Bad-Faith Actors and the Red/Blue/Gold Divide

Hyperpolarization Graphic


Newsletter 162 - October 10, 2023


First, let us express our deep sympathies for the many people affected by the ongoing tragedy in Israel — an event that has already claimed (when adjusted for population size) seven times more people than the US lost on 9/11. In our next newsletter, we will begin sharing what we have learned from the many people who are trying to think through the undoubtedly far-reaching implications of this tragedy, and what steps can and should be taken to recover from such hatred and violence and prevent it from happening again.  However, since we are not yet ready to do that, we decided to share a related post that we have been working on for quite a long time.


By Guy Burgess and Heidi Burgess


For almost 8 years now, we have been thinking and writing about something that we have been calling the "bad-faith actor" problem. This work has its origins in the turbulence surrounding President Trump's surprise victory in 2016 — a victory that forced us to reevaluate much of our thinking and more urgently focus our attention on the many ways in which intractable conflict-related problems were contributing to the erosion of democratic institutions in the United States and around the world. 

As part of this reflective process, we started to re-examine one of the key assumptions upon which much of our earlier work (and much of the work of the conflict and peacebuilding fields) has been based. This is the notion that those involved in conflict are, at their core, almost always good-faith actors — people who, if treated fairly and respectfully, would be willing to accept reasonable compromises that fairly balance their interests with the interests of others.

This way of looking at conflict suggested that the conflict problem was, primarily, a process problem — if we, as a society, could just master the peacebuilding skills and the collaborative problem-solving techniques that our field has been instrumental in developing and promoting, we could start healing our divisions and start doing a much better job of addressing the many difficult challenges we face. 

The 2016 election forced us to admit that the United States was rapidly moving in the opposite direction. As we started paying more attention, it became clear that President Trump was not the sole cause of our difficulties. The fact that other countries were facing similar problems forced us to look at underlying causes of democracy's difficulties and move away from the trap of assuming that the problem was simply the result of the President Trump's unique personality and brand of politics.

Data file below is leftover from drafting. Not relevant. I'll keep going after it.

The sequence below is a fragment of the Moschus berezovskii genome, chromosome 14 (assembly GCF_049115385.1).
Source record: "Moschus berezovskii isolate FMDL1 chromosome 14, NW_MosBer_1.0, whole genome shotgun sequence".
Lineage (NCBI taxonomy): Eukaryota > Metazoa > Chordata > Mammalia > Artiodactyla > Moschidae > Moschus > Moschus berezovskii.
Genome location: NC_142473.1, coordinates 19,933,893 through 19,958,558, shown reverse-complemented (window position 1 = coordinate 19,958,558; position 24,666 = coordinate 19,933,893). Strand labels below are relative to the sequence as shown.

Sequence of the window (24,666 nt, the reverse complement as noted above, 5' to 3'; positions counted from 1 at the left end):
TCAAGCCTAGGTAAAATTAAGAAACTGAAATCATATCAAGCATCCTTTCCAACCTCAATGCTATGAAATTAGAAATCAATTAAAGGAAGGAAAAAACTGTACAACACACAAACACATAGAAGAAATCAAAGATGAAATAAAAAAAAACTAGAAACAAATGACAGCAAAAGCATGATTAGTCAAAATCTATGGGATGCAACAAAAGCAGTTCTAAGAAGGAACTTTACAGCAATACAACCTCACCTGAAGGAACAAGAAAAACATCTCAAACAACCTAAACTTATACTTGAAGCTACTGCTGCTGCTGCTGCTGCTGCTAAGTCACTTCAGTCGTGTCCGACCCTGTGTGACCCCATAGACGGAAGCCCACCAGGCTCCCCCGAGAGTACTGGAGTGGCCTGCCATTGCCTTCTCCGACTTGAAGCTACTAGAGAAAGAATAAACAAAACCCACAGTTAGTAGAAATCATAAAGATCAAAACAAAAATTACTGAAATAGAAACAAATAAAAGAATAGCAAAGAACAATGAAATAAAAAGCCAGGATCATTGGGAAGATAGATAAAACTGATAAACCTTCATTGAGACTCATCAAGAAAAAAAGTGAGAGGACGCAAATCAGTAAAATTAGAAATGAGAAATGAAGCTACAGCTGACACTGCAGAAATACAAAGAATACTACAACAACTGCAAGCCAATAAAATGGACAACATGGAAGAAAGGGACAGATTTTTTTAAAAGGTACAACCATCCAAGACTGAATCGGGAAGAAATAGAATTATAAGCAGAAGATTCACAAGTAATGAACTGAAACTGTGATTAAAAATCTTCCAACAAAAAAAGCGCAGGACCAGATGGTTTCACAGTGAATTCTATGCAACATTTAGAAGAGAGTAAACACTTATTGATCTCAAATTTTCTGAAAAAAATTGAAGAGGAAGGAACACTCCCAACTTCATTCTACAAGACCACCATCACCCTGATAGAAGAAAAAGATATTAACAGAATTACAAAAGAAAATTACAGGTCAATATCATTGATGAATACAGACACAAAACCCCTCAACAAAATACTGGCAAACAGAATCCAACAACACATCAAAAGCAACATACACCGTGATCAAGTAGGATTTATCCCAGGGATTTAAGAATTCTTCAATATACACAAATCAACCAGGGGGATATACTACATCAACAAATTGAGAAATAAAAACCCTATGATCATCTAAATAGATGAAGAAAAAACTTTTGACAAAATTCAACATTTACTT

Bad-Faith Actors and the Red/Blue/Gold Divide

This led us to start asking increasingly urgent questions about why our field's advice was failing to produce the desired results.  For a program that had spent the last 25 years studying intractable conflict, this was a sobering development. While we have always tried to be realistic about the enormity of the challenges posed by the scale and complexity of society-wide intractable conflict, we came to realize that we had not been paying anywhere near enough attention to what we should have seen as an obvious problem — the fact that there were large numbers of well-funded and sophisticated actors who were actively trying to promote conflict and undermine democracy's institutions of collaborative governance.

Here we are not talking about violent external aggression similar to what we have seen in Ukraine and now Israel. That is a related, and vastly more horrific problem (at least over the short term) that we simply must find a way of addressing. This essay, which was almost entirely written before the attacks on Israel, addresses a less immediate, but also extremely serious problem, which could, over the longer term, have even more severe implications. This is the actions of sinister actors who appear, on the surface at least, to be participating as normal citizens of a democracy, but who, in reality, are trying to undermine it and replace it with some kind of autocratic or plutocratic system. These are the people we have long referred to as "bad-faith actors."